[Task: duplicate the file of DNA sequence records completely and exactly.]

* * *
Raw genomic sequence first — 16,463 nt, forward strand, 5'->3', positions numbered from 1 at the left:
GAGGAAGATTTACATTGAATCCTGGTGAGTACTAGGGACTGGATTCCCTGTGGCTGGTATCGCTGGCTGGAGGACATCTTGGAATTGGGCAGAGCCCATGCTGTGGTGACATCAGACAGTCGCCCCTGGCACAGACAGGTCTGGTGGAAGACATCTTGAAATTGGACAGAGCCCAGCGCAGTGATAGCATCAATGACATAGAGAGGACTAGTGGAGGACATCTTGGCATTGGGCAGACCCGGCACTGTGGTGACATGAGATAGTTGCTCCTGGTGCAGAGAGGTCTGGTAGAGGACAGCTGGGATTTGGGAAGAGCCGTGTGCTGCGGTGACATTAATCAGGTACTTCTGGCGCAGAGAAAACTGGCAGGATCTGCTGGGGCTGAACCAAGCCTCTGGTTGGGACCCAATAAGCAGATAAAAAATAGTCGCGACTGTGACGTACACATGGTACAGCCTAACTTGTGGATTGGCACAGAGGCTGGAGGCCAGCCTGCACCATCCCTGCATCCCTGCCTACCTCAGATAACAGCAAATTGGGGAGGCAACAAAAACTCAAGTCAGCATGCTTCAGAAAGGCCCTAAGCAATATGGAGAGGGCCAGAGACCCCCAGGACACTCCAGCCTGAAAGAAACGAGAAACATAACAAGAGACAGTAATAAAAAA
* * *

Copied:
Raw genomic sequence first — 16,463 nt, forward strand, 5'->3', positions numbered from 1 at the left:
GAGGAAGATTTACATTGAATCCTGGTGAGTACTAGGGACTGGATTCCCTGTGGCTGGTATCGCTGGCTGGAGGACATCTTGGAATTGGGCAGAGCCCATGCTGTGGTGACATCAGACAGTCGCCCCTGGCACAGACAGGTCTGGTGGAAGACATCTTGAAATTGGACAGAGCCCAGCGCAGTGATAGCATCAATGACATAGAGAGGACTAGTGGAGGACATCTTGGCATTGGGCAGACCCGGCACTGTGGTGACATGAGATAGTTGCTCCTGGTGCAGAGAGGTCTGGTAGAGGACAGCTGGGATTTGGGAAGAGCCGTGTGCTGCGGTGACATTAATCAGGTACTTCTGGCGCAGAGAAAACTGGCAGGATCTGCTGGGGCTGAACCAAGCCTCTGGTTGGGACCCAATAAGCAGATAAAAAATAGTCGCGACTGTGACGTACACATGGTACAGCCTAACTTGTGGATTGGCACAGAGGCTGGAGGCCAGCCTGCACCATCCCTGCATCCCTGCCTACCTCAGATAACAGCAAATTGGGGAGGCAACAAAAACTCAAGTCAGCATGCTTCAGAAAGGCCCTAAGCAATATGGAGAGGGCCAGAGACCCCCAGGACACTCCAGCCTGAAAGAAACGAGAAACATAACAAGAGACAGTAATAAAAAA